In preparation for my – not one, but TWO! – trips to Italy this summer, I started looking at ways to travel more lightly. I actually travel a fair bit for work, but just domestically, so I’ve never really worked that hard at scaling back what photography gear I take on a trip. Usually, I’d rather be prepared for anything than leave something behind just to save a few ounces (okay, pounds!) here and there. Besides, once I get somewhere and take a van or car to my hotel, I don’t have to haul everything I take until going back to the airport, so I don’t really worry about the weight. I’ve simply just come to accept that my carry-ons through the airport are going to be heavy since I am always carrying a full DSLR kit and a laptop when traveling for work.
But with my trips to Italy, I knew I would be taking trains in addition to planes and cabs. On top of that, European hotels don’t always have elevators; and, when they do, the elevators can actually be located up a few steps from the ground level. So I wanted to be able to travel with just a carry-on size suitcase and a backpack for everything. This meant some serious downsizing was in order.
One thing I knew I wouldn’t have to worry about would be a laptop because these are non-working trips! Anything I need to do I can do on my iPad. However, that still left me with a large, heavy camera outfit. My main camera is a Canon 5D Mark III DSLR, which is pretty weighty. And my lenses are even heavier because they are all pro-grade lenses with a lot of large glass. If I was going to travel with my 5D, I was going to have to limit myself to just the camera and one mid-range zoom lens as anything more would be too heavy and take too much space. But the thought of having only my 24-105mm lens bothered me because the more I researched my trip, the more I felt like that lens would be both not wide enough and not long enough for all the scenarios I might encounter.
I started researching alternatives to my Canon DSLR and quickly found myself looking at the world of mirrorless cameras. Mirrorless cameras are different from DSLRs because they eliminate the whole mirrored pentaprism structure that SLRs/DSLRs have that allow you to actually see through the lens when you put your eye up to the viewfinder. When you press the shutter button on a DSLR to take a picture, the mirror in front of the shutter flips up, blacking out the viewfinder, and exposing the shutter and ultimately the sensor to the light coming in through the lens. This type of camera construction has its advantages, but it does add dimension and weight to the camera body.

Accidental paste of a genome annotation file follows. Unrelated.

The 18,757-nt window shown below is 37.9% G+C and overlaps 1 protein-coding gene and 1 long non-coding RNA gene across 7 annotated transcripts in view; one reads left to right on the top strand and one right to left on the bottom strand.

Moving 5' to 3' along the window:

Mirrorless cameras on the other hand take advantage of digital technology by replacing the optical viewfinder and mirror box of the DSLR with an electronic viewfinder that essentially gives you a video feed of what the camera sensor is “seeing” itself through the lens. The cool thing about this method is that one can actually see what their exposure and depth of field and white balance and everything are going to be in their final image before they even press the shutter! It’s amazing!
I have a photographer friend that has used a number of different camera systems over the years, so I reached out to him for advice and he pretty much reaffirmed for me the direction I was already leaning – a Fujifilm X-series mirrorless camera. The X-series cameras are a nice size… smaller than a DSLR, but bigger than the tiny digital point-and-shoots… and the lenses are also small and lightweight, but extremely high quality. And I like how they have a lot of mechanical dials on the body for your exposure settings, as opposed to everything being set in menus and on digital screens. Initially, I was looking at the X-T2, but then I saw that Fuji had just released a new mirrorless body – the X-H1 – that had in-body image stabilization (IBIS). With Canon, I have a number of lenses that are image stabilized, but not all of them are. So having a camera body with IS makes every lens you put on the camera an image-stabilized lens!
The X-H1 also offered dual card slots, which is something I really love on my 5D and is not something you find on every mirrorless camera body. I am a little fanatical about image backup, and dual card slots means I can write RAW images to one card and JPEG copies to the other card and I have an instant backup in case one card fails. The camera also has some nice WiFi and Bluetooth technology that allows me to transfer images from the camera to my cell phone while out shooting so I can immediately share images if I wish. And thanks to the Fuji film emulsion processing styles in the camera, straight-out-of-camera JPEGs look really, really good.
I’ve already taken my first trip to Italy and can say 100% that I am extremely happy with my purchase. I was able to carry around this camera and a total of 3 lenses (Fuji 18-135mm f/3.5-5.6, Fuji 10-24mm f/4, and Fuji 35mm f/2) in a large travel purse and at no point did I feel weighed down by my equipment like I would have with my Canon gear. I also felt like I didn’t look like I was carrying an expensive camera, which I feel like a large DSLR always looks like. It was also incredibly easy to use and made quick, on-the-run photography very easy. I am looking forward to traveling more and more with this little camera!